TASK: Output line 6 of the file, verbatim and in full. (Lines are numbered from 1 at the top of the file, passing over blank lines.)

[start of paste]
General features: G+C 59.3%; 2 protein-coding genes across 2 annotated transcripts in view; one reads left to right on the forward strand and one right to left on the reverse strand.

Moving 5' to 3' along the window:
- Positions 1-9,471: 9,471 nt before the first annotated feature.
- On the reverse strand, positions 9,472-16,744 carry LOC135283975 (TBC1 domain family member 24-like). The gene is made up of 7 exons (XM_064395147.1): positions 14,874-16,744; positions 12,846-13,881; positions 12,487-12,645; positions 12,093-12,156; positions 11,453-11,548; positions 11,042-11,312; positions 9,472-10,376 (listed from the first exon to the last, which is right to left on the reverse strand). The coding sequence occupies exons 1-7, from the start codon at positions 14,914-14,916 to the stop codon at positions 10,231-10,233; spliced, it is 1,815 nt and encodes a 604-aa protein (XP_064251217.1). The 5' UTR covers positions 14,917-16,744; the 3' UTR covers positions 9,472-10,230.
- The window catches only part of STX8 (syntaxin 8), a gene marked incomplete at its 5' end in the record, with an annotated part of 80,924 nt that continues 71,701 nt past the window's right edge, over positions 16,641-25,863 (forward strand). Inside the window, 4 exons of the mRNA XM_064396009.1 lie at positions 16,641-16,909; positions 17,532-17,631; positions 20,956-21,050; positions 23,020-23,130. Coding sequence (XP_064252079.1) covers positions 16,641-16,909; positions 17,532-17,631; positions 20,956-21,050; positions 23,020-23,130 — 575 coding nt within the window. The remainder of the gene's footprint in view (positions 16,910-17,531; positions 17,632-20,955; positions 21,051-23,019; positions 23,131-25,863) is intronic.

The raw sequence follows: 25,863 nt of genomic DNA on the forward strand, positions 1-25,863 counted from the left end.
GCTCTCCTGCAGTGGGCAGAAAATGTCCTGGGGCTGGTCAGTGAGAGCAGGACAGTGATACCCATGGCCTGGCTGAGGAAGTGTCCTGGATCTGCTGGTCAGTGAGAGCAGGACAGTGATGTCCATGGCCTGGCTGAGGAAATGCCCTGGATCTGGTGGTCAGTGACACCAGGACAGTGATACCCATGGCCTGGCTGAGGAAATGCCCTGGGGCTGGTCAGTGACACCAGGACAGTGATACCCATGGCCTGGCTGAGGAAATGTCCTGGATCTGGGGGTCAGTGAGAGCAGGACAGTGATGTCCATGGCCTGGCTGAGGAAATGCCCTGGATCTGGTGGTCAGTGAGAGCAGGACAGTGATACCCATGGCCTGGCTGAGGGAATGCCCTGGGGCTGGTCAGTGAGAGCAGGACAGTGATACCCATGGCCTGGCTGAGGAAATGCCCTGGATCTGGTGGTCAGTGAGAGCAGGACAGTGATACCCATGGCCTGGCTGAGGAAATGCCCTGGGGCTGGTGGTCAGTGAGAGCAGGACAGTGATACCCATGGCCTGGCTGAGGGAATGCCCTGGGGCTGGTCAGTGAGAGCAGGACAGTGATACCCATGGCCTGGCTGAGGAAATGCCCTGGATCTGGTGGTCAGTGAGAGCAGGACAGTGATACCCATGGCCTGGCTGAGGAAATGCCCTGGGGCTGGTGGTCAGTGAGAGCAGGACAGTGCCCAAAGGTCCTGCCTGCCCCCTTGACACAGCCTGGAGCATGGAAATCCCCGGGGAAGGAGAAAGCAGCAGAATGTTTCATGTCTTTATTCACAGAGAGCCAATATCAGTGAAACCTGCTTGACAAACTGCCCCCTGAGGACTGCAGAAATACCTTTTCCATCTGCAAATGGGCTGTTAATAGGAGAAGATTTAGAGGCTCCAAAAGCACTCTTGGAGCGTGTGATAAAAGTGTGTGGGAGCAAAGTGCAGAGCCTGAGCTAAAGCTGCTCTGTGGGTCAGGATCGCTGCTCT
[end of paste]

The raw sequence follows: 25,863 nt of genomic DNA on the forward strand, positions 1-25,863 counted from the left end.